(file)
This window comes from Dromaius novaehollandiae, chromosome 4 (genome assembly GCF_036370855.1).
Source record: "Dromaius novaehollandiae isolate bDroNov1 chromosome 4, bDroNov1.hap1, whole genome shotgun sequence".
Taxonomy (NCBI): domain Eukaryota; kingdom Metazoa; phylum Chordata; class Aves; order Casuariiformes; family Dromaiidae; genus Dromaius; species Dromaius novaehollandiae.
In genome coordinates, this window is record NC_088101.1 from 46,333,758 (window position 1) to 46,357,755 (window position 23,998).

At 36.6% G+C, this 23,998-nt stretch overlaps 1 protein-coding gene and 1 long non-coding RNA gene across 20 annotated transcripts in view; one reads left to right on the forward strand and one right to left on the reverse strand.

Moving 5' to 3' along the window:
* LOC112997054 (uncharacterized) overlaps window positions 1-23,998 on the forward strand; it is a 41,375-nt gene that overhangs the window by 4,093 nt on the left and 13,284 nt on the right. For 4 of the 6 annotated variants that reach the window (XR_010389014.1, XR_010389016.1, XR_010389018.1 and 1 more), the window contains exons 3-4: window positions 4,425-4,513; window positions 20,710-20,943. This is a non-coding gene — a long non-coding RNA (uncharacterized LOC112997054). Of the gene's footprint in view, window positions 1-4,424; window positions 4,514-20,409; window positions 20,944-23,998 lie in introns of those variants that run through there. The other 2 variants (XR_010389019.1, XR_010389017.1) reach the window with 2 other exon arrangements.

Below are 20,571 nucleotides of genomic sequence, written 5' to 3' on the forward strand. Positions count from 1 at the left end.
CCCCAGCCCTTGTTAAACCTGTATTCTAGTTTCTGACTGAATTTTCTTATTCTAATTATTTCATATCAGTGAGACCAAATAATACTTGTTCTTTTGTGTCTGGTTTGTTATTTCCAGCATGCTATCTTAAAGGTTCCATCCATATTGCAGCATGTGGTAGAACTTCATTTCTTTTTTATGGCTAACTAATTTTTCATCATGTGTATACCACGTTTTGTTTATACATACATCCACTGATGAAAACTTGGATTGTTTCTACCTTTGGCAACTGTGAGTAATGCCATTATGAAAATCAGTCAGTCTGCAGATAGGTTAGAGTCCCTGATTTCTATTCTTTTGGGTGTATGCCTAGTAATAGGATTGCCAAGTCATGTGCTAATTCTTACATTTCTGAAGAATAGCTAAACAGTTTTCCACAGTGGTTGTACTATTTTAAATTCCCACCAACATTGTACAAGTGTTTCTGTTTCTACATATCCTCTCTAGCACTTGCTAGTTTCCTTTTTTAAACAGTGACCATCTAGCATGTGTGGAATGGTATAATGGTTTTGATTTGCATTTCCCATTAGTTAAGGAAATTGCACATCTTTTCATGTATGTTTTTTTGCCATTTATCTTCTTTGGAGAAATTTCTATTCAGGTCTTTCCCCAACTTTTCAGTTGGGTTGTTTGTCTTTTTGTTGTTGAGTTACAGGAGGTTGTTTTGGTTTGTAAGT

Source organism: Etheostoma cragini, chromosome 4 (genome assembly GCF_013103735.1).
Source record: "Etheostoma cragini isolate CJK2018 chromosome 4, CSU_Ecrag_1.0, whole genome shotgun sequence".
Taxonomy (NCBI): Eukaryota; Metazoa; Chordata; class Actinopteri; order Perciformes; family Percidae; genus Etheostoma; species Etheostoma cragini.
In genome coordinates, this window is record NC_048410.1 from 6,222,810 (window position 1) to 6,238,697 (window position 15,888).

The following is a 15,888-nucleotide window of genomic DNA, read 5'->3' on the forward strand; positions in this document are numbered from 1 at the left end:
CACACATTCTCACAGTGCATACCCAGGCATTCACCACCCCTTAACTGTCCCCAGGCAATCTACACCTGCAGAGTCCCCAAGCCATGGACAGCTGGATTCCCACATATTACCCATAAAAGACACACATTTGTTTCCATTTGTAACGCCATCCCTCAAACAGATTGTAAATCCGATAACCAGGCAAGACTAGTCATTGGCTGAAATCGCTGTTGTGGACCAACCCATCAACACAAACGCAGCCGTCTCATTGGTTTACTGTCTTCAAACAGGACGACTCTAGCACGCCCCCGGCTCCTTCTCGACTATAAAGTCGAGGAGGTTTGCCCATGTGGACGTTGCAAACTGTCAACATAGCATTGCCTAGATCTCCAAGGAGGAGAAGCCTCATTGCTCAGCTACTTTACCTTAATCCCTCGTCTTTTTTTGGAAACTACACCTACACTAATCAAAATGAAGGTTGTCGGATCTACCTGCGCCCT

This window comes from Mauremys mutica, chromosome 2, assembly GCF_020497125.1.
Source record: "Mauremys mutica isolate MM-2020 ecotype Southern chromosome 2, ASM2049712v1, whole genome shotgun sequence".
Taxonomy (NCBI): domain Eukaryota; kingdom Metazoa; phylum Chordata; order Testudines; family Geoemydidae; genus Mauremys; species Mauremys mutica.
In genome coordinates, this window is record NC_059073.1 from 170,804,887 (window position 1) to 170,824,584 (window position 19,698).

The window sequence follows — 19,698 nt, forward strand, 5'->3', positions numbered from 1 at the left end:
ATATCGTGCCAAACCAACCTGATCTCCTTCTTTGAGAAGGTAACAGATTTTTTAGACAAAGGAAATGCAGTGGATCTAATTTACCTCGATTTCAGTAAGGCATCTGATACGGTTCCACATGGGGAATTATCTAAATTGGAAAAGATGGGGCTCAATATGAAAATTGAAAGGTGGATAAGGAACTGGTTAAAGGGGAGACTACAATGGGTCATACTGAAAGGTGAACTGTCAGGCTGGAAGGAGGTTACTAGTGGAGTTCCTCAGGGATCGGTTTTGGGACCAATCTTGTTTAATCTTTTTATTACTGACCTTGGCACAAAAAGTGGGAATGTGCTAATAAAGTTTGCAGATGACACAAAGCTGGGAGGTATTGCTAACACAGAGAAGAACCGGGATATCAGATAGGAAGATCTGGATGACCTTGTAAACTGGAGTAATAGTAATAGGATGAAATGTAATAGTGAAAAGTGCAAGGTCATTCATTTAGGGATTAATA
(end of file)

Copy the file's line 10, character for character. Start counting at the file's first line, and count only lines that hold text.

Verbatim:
Source organism: Etheostoma cragini, chromosome 4 (genome assembly GCF_013103735.1).